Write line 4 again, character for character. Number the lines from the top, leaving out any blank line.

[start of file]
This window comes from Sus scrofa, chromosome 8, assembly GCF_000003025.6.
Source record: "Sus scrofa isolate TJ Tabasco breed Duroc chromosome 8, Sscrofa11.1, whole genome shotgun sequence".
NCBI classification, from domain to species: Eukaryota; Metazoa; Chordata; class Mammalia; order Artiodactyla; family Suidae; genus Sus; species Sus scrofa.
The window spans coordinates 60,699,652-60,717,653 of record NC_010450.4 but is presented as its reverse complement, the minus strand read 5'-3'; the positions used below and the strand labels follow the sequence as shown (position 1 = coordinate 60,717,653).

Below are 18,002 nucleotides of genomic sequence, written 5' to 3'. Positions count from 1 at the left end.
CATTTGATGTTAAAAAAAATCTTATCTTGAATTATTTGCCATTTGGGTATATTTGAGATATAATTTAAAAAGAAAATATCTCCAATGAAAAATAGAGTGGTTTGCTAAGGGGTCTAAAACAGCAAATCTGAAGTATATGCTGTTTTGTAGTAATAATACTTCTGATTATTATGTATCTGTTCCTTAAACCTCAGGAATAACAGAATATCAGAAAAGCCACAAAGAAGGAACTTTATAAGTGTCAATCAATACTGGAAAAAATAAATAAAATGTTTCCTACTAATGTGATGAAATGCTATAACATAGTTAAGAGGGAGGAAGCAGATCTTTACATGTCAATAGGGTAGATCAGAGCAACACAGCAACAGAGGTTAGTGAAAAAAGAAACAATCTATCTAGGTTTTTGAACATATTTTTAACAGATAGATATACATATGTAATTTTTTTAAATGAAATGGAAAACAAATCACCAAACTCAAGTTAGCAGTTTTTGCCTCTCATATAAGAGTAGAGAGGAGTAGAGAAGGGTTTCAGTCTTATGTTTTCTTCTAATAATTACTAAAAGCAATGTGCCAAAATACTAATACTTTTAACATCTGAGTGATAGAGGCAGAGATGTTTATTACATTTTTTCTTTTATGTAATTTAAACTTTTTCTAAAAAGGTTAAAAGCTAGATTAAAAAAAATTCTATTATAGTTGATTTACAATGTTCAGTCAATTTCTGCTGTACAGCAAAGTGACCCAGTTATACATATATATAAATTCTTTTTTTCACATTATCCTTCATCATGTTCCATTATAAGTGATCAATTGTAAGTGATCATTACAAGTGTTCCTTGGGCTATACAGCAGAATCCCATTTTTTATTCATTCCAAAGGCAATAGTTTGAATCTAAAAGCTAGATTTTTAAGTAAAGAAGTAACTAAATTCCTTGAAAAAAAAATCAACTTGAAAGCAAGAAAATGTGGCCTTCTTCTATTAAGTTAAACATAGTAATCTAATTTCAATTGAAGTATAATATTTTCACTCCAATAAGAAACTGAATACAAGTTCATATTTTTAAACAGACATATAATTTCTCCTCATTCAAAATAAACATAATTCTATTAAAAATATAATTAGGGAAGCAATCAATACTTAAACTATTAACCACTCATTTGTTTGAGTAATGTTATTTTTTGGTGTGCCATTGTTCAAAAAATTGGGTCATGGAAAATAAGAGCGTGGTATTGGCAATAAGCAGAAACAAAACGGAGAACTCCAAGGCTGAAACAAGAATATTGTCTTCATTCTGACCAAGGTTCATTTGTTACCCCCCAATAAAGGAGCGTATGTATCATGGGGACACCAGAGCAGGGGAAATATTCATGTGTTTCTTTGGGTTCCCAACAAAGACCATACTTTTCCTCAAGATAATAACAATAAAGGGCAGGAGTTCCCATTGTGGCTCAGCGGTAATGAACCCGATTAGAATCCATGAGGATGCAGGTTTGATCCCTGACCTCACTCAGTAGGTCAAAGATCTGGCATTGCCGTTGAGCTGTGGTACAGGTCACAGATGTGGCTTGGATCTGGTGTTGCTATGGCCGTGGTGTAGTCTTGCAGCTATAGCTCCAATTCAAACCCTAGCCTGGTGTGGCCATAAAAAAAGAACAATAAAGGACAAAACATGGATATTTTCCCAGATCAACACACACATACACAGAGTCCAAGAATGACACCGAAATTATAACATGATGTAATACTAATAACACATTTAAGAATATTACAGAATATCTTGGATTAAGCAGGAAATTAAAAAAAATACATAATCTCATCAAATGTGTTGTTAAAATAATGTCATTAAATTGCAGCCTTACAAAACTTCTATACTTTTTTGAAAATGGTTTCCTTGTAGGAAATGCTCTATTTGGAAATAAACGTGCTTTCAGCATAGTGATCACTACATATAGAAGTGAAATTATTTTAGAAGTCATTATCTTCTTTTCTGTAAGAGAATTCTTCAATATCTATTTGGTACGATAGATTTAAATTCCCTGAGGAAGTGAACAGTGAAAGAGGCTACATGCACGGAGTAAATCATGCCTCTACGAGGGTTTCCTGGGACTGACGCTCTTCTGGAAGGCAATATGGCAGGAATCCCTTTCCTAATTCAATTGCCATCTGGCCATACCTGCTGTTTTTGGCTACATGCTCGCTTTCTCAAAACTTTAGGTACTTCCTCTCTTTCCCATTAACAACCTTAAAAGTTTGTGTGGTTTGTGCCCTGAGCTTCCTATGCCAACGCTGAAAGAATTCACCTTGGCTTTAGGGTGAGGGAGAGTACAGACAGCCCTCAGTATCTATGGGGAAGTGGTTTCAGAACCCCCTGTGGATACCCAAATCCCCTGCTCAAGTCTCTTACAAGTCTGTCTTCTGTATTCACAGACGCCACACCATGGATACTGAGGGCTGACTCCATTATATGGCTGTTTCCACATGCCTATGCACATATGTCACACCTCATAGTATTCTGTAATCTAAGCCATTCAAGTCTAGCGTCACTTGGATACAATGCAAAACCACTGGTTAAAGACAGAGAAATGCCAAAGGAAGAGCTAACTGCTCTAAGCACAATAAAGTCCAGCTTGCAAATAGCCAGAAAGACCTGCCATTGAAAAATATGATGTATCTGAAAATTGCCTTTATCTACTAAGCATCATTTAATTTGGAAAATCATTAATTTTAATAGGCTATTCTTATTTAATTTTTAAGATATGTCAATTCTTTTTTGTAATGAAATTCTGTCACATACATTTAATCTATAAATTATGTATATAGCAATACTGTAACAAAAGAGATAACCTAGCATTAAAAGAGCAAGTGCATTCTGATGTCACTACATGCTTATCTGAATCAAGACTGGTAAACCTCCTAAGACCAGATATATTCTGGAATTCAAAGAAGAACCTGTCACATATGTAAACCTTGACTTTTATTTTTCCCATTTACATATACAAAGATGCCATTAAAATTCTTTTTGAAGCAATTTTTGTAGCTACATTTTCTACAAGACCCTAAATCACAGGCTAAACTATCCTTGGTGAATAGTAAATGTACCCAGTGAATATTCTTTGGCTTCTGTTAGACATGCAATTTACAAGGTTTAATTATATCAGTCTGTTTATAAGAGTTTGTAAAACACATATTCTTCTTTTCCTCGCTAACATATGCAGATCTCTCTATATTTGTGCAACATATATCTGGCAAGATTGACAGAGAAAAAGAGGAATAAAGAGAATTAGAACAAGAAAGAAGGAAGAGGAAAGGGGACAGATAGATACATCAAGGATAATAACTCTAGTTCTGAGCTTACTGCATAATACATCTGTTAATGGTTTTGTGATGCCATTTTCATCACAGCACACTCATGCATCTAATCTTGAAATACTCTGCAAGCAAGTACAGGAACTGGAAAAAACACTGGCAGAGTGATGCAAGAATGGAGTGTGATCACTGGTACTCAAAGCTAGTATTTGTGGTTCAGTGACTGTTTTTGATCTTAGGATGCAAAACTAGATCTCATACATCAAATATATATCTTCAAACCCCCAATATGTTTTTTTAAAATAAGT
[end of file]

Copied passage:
The window spans coordinates 60,699,652-60,717,653 of record NC_010450.4 but is presented as its reverse complement, the minus strand read 5'-3'; the positions used below and the strand labels follow the sequence as shown (position 1 = coordinate 60,717,653).